by Victoria Kemp, Chair, Texas Library Association Intellectual Freedom Committee
In 2012, the Texas Library Association will celebrate their 110th year! Congratulations to all our members. TLA’s Intellectual Freedom Committee is hard at work updating the state’s Intellectual Freedom Handbook. The Texas Intellectual Freedom Handbook is dedicated to John Henry Faulk (1913-1999):
‘Freedom, the joys of a democratic society, had to extend to all people or it was a myth.’ John Henry Faulk was an eloquent speaker for civil liberties, and these words reflect his intense belief in the rights of the individual. Texans will always revere Faulk as one of their greatest storytellers, an Austin native whose folksy, salty humor perfectly embodied the character of their land. He will also be remembered as one of America’s most outspoken defenders of the First Amendment and freedom of speech. In the late fifties, Faulk fought back against McCarthyism by winning a libel suit against AWARE, Inc., a major contributor to the blacklist tyranny that had brought his successful career in radio and television to a halt. In one of the most dramatic trials of modern times, he exposed the activities of AWARE and other vigilante organizations and broke the back of television blacklisting. The story of this struggle, Fear On Trial, became a best-seller and an award-winning television movie.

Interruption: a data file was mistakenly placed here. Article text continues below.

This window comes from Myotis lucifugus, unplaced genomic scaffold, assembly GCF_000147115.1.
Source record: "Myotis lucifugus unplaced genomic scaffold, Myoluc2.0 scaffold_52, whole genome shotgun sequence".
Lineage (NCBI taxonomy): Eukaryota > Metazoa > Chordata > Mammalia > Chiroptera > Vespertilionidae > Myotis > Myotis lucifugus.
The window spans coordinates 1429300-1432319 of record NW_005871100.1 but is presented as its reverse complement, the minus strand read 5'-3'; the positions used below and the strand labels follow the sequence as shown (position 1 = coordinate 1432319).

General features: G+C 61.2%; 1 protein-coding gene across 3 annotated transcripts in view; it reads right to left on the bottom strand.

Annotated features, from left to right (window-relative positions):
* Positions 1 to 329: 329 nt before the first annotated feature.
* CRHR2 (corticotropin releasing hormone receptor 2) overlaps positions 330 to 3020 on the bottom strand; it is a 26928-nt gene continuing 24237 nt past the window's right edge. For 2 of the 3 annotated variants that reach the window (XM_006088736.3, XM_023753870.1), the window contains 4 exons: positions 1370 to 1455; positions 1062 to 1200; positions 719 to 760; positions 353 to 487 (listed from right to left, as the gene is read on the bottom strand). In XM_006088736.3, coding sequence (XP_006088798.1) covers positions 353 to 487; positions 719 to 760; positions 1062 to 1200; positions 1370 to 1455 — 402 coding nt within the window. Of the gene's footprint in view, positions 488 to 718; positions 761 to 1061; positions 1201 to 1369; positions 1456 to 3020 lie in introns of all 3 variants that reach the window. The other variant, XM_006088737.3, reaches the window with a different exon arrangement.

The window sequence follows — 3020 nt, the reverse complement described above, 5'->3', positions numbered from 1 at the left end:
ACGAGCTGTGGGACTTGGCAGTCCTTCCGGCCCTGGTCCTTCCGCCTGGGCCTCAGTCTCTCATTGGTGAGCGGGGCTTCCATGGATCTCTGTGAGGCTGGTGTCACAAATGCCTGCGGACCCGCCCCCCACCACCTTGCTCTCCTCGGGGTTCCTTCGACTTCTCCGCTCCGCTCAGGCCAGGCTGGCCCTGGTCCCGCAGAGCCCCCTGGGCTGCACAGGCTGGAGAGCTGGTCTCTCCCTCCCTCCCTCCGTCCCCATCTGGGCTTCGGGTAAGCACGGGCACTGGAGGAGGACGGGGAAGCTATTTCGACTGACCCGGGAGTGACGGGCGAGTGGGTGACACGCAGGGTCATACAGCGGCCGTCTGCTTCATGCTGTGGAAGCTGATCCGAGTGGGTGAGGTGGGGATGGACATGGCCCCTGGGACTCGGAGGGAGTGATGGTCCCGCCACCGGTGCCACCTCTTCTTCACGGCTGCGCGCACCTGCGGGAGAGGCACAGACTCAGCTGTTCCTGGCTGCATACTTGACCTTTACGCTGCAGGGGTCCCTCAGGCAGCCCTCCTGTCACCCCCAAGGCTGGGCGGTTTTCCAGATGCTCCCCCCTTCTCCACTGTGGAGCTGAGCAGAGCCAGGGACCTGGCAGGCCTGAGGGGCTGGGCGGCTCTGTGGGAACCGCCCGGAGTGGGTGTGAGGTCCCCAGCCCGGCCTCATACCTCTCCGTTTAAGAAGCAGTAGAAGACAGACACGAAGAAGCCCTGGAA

Last year, Channelview TX was a censorship center. The Adventures of Super Diaper Baby, by “George Beard,” “Harold Hutchins” and Dav Pilkey, was removed from grade schools after parents complained when their 6-year-old was suspended for calling a classmate “poo-poo head.” TLA and its Intellectual Freedom Committee, along with ALA and others, have provided guidance and support to the librarian facing this challenge.
During TLA’s Annual Conference in April, the IFC is sponsoring two programs:
- Nathan Wright from Lava Row will be appearing to discuss why schools should permit access to social media sites such as Facebook. Children need to learn how to manage their online lives in a responsible manner. Schools have historically been the place where children learn the rules of society. It seems natural that schools should also be teaching children how to be prudent and careful online. How can this be accomplished when social media sites are banned? Thanks to the Texas Association of School Librarians (TASL) and the Young Adult Round Table (YART) for their co-sponsorship of this program.
- Micah Sifry from the Personal Democracy Forum will appear to discuss his recent book, WikiLeaks and the Age of Transparency. Political blogger Micah Sifry argues that WikiLeaks is not a villain. He sees the current debate as a generational and philosophical struggle between those who see the Internet as an open, transparent culture and those who wish to retain older, closed and secret systems.
The incoming Intellectual Freedom Committee for 2012-2013 is:
Carrye Syma, Texas Tech University, Chair
Mary Christmas, Corpus Christi ISD, Vice Chair
Bonnie Case, Highland Park Public Library
Paula Griffith, University of Houston — Clear Lake
Virginia Harrell, Fort Bend County Libraries
Fred Jahns, Fort Worth ISD
Linda Kay, Round Rock ISD
Terese Morgan, Austin Community College
Sara Naper, Texas State University
Anne Taylor, Irving ISD
Craig Wheeler, Texas A&M University — Commerce
Andrea Yang, Montgomery County Memorial Library